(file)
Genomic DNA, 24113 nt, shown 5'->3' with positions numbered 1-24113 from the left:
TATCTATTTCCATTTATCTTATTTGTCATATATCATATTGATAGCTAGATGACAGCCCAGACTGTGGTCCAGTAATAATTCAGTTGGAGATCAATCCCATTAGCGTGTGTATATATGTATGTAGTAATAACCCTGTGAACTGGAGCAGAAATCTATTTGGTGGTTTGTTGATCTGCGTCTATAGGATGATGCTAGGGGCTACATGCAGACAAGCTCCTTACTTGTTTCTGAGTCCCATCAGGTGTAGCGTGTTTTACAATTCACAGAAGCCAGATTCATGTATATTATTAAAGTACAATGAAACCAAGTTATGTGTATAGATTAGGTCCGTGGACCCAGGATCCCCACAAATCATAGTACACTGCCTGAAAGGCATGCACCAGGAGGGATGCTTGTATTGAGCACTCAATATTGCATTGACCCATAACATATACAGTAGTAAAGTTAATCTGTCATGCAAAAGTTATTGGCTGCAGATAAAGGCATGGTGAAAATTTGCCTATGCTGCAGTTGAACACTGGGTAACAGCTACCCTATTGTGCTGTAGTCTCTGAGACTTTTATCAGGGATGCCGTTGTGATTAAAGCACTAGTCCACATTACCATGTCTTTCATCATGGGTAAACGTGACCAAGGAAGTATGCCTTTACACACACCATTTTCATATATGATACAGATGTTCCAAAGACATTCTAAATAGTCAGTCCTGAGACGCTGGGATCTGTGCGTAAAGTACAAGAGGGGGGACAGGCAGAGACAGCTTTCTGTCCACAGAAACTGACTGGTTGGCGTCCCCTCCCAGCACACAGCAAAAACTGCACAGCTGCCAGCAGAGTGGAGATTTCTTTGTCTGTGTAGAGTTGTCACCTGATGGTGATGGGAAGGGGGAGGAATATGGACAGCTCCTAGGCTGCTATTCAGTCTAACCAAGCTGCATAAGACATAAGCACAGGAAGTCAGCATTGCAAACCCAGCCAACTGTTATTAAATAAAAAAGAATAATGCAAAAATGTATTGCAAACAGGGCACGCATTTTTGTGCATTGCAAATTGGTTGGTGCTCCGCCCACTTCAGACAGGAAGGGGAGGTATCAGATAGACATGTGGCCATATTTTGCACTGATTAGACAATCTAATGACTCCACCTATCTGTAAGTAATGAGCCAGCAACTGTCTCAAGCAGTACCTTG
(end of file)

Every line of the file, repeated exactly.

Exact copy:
Genomic DNA, 24113 nt, shown 5'->3' with positions numbered 1-24113 from the left:
TATCTATTTCCATTTATCTTATTTGTCATATATCATATTGATAGCTAGATGACAGCCCAGACTGTGGTCCAGTAATAATTCAGTTGGAGATCAATCCCATTAGCGTGTGTATATATGTATGTAGTAATAACCCTGTGAACTGGAGCAGAAATCTATTTGGTGGTTTGTTGATCTGCGTCTATAGGATGATGCTAGGGGCTACATGCAGACAAGCTCCTTACTTGTTTCTGAGTCCCATCAGGTGTAGCGTGTTTTACAATTCACAGAAGCCAGATTCATGTATATTATTAAAGTACAATGAAACCAAGTTATGTGTATAGATTAGGTCCGTGGACCCAGGATCCCCACAAATCATAGTACACTGCCTGAAAGGCATGCACCAGGAGGGATGCTTGTATTGAGCACTCAATATTGCATTGACCCATAACATATACAGTAGTAAAGTTAATCTGTCATGCAAAAGTTATTGGCTGCAGATAAAGGCATGGTGAAAATTTGCCTATGCTGCAGTTGAACACTGGGTAACAGCTACCCTATTGTGCTGTAGTCTCTGAGACTTTTATCAGGGATGCCGTTGTGATTAAAGCACTAGTCCACATTACCATGTCTTTCATCATGGGTAAACGTGACCAAGGAAGTATGCCTTTACACACACCATTTTCATATATGATACAGATGTTCCAAAGACATTCTAAATAGTCAGTCCTGAGACGCTGGGATCTGTGCGTAAAGTACAAGAGGGGGGACAGGCAGAGACAGCTTTCTGTCCACAGAAACTGACTGGTTGGCGTCCCCTCCCAGCACACAGCAAAAACTGCACAGCTGCCAGCAGAGTGGAGATTTCTTTGTCTGTGTAGAGTTGTCACCTGATGGTGATGGGAAGGGGGAGGAATATGGACAGCTCCTAGGCTGCTATTCAGTCTAACCAAGCTGCATAAGACATAAGCACAGGAAGTCAGCATTGCAAACCCAGCCAACTGTTATTAAATAAAAAAGAATAATGCAAAAATGTATTGCAAACAGGGCACGCATTTTTGTGCATTGCAAATTGGTTGGTGCTCCGCCCACTTCAGACAGGAAGGGGAGGTATCAGATAGACATGTGGCCATATTTTGCACTGATTAGACAATCTAATGACTCCACCTATCTGTAAGTAATGAGCCAGCAACTGTCTCAAGCAGTACCTTG